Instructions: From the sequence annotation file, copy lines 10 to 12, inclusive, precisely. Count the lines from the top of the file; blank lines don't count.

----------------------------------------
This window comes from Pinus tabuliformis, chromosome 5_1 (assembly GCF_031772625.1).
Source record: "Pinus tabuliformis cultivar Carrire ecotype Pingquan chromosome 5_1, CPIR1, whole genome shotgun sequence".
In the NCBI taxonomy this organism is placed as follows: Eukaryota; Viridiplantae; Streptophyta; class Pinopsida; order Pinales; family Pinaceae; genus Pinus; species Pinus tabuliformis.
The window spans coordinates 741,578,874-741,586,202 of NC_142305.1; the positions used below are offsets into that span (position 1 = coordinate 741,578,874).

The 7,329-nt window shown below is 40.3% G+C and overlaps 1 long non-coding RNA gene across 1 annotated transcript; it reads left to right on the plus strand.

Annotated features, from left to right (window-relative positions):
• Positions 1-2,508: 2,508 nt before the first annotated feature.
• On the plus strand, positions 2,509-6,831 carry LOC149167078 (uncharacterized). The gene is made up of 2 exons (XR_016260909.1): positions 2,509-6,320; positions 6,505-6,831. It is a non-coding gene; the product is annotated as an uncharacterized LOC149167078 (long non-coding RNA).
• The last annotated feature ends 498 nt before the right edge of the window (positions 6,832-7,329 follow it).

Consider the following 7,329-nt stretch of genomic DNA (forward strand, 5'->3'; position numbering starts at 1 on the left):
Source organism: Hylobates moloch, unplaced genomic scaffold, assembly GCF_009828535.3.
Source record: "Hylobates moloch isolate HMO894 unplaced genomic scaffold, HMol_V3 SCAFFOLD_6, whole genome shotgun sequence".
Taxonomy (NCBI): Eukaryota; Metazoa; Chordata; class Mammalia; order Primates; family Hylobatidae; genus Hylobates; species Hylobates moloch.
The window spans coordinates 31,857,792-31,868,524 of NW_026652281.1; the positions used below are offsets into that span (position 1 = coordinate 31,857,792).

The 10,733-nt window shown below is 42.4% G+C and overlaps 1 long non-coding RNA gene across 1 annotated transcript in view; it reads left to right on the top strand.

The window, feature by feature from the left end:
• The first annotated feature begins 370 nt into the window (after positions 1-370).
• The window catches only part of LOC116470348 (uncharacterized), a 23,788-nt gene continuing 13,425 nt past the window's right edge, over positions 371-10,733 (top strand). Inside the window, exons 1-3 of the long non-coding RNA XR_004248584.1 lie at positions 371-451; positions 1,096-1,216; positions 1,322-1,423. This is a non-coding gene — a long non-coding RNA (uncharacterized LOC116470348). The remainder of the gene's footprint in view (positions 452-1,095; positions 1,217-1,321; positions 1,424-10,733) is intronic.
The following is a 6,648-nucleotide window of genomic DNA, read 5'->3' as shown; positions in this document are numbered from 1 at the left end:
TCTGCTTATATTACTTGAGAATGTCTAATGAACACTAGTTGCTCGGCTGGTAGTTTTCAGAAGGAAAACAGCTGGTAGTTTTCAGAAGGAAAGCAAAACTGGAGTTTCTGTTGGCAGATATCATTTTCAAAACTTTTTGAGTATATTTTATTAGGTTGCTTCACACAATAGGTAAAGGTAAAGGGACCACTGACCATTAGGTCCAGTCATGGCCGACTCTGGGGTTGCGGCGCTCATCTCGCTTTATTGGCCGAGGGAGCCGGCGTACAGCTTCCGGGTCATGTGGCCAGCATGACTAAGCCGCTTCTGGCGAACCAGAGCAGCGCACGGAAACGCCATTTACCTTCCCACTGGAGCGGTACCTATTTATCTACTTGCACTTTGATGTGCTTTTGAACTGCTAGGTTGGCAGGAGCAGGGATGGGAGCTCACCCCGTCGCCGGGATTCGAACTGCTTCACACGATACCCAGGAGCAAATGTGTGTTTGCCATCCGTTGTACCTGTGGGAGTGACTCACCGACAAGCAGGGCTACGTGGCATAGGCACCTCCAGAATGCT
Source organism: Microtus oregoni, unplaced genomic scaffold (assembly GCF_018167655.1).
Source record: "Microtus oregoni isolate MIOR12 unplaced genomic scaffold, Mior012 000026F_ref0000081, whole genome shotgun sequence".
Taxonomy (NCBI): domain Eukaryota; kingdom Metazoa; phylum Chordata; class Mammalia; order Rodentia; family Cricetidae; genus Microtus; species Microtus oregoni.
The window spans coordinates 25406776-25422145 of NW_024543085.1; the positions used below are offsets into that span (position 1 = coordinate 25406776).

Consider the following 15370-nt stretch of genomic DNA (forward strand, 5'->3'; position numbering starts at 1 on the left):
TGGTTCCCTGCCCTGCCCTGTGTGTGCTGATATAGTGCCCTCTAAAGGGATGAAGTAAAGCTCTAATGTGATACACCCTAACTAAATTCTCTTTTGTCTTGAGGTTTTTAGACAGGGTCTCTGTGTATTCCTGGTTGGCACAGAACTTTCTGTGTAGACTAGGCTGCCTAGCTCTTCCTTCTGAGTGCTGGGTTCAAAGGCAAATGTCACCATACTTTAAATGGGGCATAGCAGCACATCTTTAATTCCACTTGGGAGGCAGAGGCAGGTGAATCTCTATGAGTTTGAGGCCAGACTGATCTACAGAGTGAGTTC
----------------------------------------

Consider the following 7,329-nt stretch of genomic DNA (forward strand, 5'->3'; position numbering starts at 1 on the left):
Source organism: Hylobates moloch, unplaced genomic scaffold, assembly GCF_009828535.3.
Source record: "Hylobates moloch isolate HMO894 unplaced genomic scaffold, HMol_V3 SCAFFOLD_6, whole genome shotgun sequence".